Do you dare to believe, Wildcat fans?
No. 18 Kansas State has been serving notice of its championship aspirations on the Big 12 Conference for more than a month now, and the Wildcats used balanced and diverse scoring, along with lock-down second half defense, to defeat the Texas Longhorns, 71-64, in Austin, Texas, and keep the momentum going Tuesday night.
The win was the ninth straight in conference play for K-State (19-5, 9-2 Big 12) and kept the Wildcats two games ahead of pursuers Texas Tech, Iowa State, Baylor and Kansas in the loss column of the conference standings. Texas (14-11, 6-6), meanwhile, finds itself mired in sixth place, despite its recent surge.
Considering the defensive intensity of both squads, this game never promised to be a work of art. But scoring proved easier than expected in the first half, as Texas shot 15-27 from the field (55.6 percent), and K-State managed 15-28 (53.6 percent). The Longhorns did it mostly by getting to the rim, as they scored 24 in the paint and went 7 for 12 at the free throw line. K-State’s aggressive man-to-man defense struggled to stay in front of Kerwin Roach, II, who scored 14 points in the first half.
The Wildcats kept the game close by hitting 4 of their 7 three-point attempts and by getting a handful of dunks from Dean Wade and Makol Mawien after breaking perimeter pressure. But Texas still led 39-35 at the break.
During one time-out, ESPN2 cameras crowded in next to UT “Minister of Culture” Matthew McConaughey’s burnt orange Lloyd Christmas suit to overhear Shaka Smart telling his team not to over-respect K-State, a team that Texas was “better than.” Strange advice, which his guys may have heeded in a way he did not intend.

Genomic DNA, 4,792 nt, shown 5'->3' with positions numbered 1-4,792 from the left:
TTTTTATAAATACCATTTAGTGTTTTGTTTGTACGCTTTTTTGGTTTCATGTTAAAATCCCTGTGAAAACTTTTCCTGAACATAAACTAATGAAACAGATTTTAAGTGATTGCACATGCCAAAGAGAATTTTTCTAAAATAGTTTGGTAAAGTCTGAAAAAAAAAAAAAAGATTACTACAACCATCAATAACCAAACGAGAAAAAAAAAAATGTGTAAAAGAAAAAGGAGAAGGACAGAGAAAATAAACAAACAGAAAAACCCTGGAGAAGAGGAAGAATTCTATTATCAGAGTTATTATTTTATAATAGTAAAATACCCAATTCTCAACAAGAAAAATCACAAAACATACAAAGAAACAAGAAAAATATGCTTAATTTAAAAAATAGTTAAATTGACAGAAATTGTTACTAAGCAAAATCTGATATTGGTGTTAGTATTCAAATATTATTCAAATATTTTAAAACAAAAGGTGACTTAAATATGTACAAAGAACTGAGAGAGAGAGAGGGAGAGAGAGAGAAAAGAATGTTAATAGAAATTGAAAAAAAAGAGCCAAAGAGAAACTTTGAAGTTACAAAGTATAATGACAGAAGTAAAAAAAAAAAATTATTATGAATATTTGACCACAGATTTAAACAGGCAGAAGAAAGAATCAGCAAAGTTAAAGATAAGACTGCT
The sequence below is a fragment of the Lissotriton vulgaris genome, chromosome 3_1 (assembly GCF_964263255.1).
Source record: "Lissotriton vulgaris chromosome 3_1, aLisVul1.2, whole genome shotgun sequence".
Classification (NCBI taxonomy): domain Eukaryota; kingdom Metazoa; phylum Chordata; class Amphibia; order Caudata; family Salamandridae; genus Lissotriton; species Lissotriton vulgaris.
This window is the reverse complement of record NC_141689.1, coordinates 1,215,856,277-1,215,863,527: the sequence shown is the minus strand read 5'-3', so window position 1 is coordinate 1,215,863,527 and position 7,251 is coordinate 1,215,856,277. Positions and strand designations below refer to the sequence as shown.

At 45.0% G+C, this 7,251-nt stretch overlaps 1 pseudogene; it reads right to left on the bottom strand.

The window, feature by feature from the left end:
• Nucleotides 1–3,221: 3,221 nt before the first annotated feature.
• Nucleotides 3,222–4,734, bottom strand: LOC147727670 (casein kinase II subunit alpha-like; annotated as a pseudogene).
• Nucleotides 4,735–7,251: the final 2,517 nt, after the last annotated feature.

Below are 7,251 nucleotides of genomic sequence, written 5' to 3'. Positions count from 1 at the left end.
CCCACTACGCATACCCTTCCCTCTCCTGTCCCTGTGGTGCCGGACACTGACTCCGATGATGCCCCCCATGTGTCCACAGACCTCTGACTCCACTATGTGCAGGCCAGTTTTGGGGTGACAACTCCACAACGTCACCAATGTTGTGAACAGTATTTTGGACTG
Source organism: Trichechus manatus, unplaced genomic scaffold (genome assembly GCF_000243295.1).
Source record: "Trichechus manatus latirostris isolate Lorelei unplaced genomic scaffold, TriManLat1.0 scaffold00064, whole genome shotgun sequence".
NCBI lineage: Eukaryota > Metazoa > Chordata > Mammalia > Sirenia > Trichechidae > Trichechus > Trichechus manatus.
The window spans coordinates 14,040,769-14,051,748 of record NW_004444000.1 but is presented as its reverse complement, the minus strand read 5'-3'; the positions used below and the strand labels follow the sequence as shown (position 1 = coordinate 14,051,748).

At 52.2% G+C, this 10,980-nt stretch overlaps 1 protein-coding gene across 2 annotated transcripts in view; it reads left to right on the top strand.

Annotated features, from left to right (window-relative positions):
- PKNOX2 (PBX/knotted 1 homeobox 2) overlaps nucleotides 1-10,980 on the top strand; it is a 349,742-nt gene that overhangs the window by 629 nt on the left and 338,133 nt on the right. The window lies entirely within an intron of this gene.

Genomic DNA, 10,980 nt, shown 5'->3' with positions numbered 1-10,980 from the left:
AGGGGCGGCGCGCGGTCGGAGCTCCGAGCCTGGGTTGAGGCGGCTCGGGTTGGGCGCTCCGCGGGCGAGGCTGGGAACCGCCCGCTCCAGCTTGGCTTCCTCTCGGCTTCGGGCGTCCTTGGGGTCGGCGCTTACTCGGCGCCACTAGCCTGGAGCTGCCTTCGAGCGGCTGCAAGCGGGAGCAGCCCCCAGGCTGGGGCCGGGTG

As Bruce Weber and his staff have done throughout the winning streak, they made halftime adjustments and reeled Texas in. Mixing in alternating possessions of 2-3 zone helped seal off driving lanes and at least partly curbed what was, at one time, a 15-5 foul disparity. It also confused the Longhorns into some turnovers that led to fastbreak opportunities.
The Wildcats took their first lead with 18:06 to play, and though the Longhorns would regain the advantage at 47-45 at the 15:40 mark, they would not enjoy the upper hand for long.
Barry Brown drove down the left side of the lane and drew a rare shooting foul. He tied the game with two free throws. On the next possession, he stole the ball from Jericho Sims and made one of his trademark body-control layups to give Kansas State a lead it would not relinquish over the last 14:52 of the game.
K-State won by locking down on defense, but also by taking advantage of the offensive looks it could find. Scoring came at the rim (30 points in the paint) from 3-point range (8-17, 47.1%) and from the forgotten middle space of the floor (10 points on mid-range jumpers). The Wildcats were 7-of-12 from the free throw line, with most of those attempts coming late, when Texas was trying to extend the game. Even with the length of Sims and Jaxson Hayes, Texas only managed two blocked shots on the night. Credit K-State’s solid offensive execution and shot selection for neutralizing that UT athletic advantage.
The Longhorns, meanwhile, hung around by getting 26 free throw attempts and connecting on 18 of them. They managed only six field goal in the entire second half, on only 20 shots.
For the game, K-State shot 54.9 percent from the field (28-51), while they limited the ‘Horns to a chilly 30% (6-20) in the second half, dropping their percentage to 44.7 (21-47) for the game.
Being offensively diverse playing through all five players allowed K-State’s entire starting lineup to reach double-figure scoring. Barry Brown, Jr. and Xavier Sneed each scored 16. Sneed led the ‘Cats with eight rebounds. Dean Wade shot only 6-for-13, for 12 points, but added five rebounds and led the team with six assists. Kamau Stokes and Makol Mawien added 11 each, with Mike McGuirl scoring the remaining five points.
A hallmark of the Wildcats’ recent run has been sharing the basketball, and tonight they continued the trend, tossing 17 assists on their 28 field goals.